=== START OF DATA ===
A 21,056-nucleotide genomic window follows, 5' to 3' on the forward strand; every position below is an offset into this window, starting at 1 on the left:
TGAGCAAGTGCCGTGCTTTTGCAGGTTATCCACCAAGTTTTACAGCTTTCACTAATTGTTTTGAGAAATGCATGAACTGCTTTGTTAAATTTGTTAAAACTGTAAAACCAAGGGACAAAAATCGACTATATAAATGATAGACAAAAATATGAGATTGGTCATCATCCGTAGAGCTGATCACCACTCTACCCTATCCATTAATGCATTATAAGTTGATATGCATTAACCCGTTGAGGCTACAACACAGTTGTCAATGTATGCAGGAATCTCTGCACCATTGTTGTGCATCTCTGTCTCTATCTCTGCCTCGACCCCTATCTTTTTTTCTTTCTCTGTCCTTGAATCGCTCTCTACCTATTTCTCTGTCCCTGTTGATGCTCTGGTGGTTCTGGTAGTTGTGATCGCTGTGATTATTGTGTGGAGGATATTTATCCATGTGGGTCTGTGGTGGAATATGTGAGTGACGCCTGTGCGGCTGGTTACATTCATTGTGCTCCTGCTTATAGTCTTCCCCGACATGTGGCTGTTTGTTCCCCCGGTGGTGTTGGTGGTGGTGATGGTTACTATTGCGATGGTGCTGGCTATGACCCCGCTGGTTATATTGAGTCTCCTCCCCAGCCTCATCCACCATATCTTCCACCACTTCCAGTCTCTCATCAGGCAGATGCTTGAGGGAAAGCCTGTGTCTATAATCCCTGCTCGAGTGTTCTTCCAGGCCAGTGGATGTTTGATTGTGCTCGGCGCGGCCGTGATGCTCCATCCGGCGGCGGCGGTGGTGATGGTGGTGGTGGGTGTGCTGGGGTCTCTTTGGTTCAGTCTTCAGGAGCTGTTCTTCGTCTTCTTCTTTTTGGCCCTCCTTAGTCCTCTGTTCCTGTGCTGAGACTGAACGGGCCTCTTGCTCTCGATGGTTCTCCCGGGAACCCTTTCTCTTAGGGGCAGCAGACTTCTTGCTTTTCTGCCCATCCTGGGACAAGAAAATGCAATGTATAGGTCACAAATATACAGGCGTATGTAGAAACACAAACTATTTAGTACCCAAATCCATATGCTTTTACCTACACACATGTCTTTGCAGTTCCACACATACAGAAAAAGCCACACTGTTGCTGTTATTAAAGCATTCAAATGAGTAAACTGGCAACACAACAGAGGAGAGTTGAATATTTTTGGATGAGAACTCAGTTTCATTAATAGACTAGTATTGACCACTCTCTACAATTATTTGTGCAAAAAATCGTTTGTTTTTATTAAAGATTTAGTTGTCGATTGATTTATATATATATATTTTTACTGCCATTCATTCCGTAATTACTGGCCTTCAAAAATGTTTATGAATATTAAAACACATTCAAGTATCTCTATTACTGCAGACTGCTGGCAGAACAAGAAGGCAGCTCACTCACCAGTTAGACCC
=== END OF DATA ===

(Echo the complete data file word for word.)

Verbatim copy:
A 21,056-nucleotide genomic window follows, 5' to 3' on the forward strand; every position below is an offset into this window, starting at 1 on the left:
TGAGCAAGTGCCGTGCTTTTGCAGGTTATCCACCAAGTTTTACAGCTTTCACTAATTGTTTTGAGAAATGCATGAACTGCTTTGTTAAATTTGTTAAAACTGTAAAACCAAGGGACAAAAATCGACTATATAAATGATAGACAAAAATATGAGATTGGTCATCATCCGTAGAGCTGATCACCACTCTACCCTATCCATTAATGCATTATAAGTTGATATGCATTAACCCGTTGAGGCTACAACACAGTTGTCAATGTATGCAGGAATCTCTGCACCATTGTTGTGCATCTCTGTCTCTATCTCTGCCTCGACCCCTATCTTTTTTTCTTTCTCTGTCCTTGAATCGCTCTCTACCTATTTCTCTGTCCCTGTTGATGCTCTGGTGGTTCTGGTAGTTGTGATCGCTGTGATTATTGTGTGGAGGATATTTATCCATGTGGGTCTGTGGTGGAATATGTGAGTGACGCCTGTGCGGCTGGTTACATTCATTGTGCTCCTGCTTATAGTCTTCCCCGACATGTGGCTGTTTGTTCCCCCGGTGGTGTTGGTGGTGGTGATGGTTACTATTGCGATGGTGCTGGCTATGACCCCGCTGGTTATATTGAGTCTCCTCCCCAGCCTCATCCACCATATCTTCCACCACTTCCAGTCTCTCATCAGGCAGATGCTTGAGGGAAAGCCTGTGTCTATAATCCCTGCTCGAGTGTTCTTCCAGGCCAGTGGATGTTTGATTGTGCTCGGCGCGGCCGTGATGCTCCATCCGGCGGCGGCGGTGGTGATGGTGGTGGTGGGTGTGCTGGGGTCTCTTTGGTTCAGTCTTCAGGAGCTGTTCTTCGTCTTCTTCTTTTTGGCCCTCCTTAGTCCTCTGTTCCTGTGCTGAGACTGAACGGGCCTCTTGCTCTCGATGGTTCTCCCGGGAACCCTTTCTCTTAGGGGCAGCAGACTTCTTGCTTTTCTGCCCATCCTGGGACAAGAAAATGCAATGTATAGGTCACAAATATACAGGCGTATGTAGAAACACAAACTATTTAGTACCCAAATCCATATGCTTTTACCTACACACATGTCTTTGCAGTTCCACACATACAGAAAAAGCCACACTGTTGCTGTTATTAAAGCATTCAAATGAGTAAACTGGCAACACAACAGAGGAGAGTTGAATATTTTTGGATGAGAACTCAGTTTCATTAATAGACTAGTATTGACCACTCTCTACAATTATTTGTGCAAAAAATCGTTTGTTTTTATTAAAGATTTAGTTGTCGATTGATTTATATATATATATTTTTACTGCCATTCATTCCGTAATTACTGGCCTTCAAAAATGTTTATGAATATTAAAACACATTCAAGTATCTCTATTACTGCAGACTGCTGGCAGAACAAGAAGGCAGCTCACTCACCAGTTAGACCC